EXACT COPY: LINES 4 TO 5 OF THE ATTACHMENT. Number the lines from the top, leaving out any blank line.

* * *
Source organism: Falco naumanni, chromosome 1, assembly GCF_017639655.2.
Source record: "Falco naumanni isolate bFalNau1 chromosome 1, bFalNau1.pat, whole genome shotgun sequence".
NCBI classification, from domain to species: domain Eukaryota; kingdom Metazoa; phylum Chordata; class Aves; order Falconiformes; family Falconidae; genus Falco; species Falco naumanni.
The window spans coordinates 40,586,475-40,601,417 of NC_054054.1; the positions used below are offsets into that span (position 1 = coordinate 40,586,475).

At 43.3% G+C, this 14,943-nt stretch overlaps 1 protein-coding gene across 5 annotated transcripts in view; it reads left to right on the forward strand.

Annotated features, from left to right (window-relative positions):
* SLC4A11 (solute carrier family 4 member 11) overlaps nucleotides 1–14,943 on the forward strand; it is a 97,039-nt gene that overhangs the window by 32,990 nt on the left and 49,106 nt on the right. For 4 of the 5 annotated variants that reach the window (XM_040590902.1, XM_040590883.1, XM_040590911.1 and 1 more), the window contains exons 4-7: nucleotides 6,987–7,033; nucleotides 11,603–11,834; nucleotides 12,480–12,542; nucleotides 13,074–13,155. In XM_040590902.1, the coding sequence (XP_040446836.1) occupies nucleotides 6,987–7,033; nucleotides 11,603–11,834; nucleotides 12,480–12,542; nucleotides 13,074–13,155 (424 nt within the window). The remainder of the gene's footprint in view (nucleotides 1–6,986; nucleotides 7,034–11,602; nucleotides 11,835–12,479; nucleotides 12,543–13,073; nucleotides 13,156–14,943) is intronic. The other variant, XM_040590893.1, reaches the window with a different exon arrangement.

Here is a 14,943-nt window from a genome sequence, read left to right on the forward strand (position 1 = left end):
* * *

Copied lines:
The window spans coordinates 40,586,475-40,601,417 of NC_054054.1; the positions used below are offsets into that span (position 1 = coordinate 40,586,475).

At 43.3% G+C, this 14,943-nt stretch overlaps 1 protein-coding gene across 5 annotated transcripts in view; it reads left to right on the forward strand.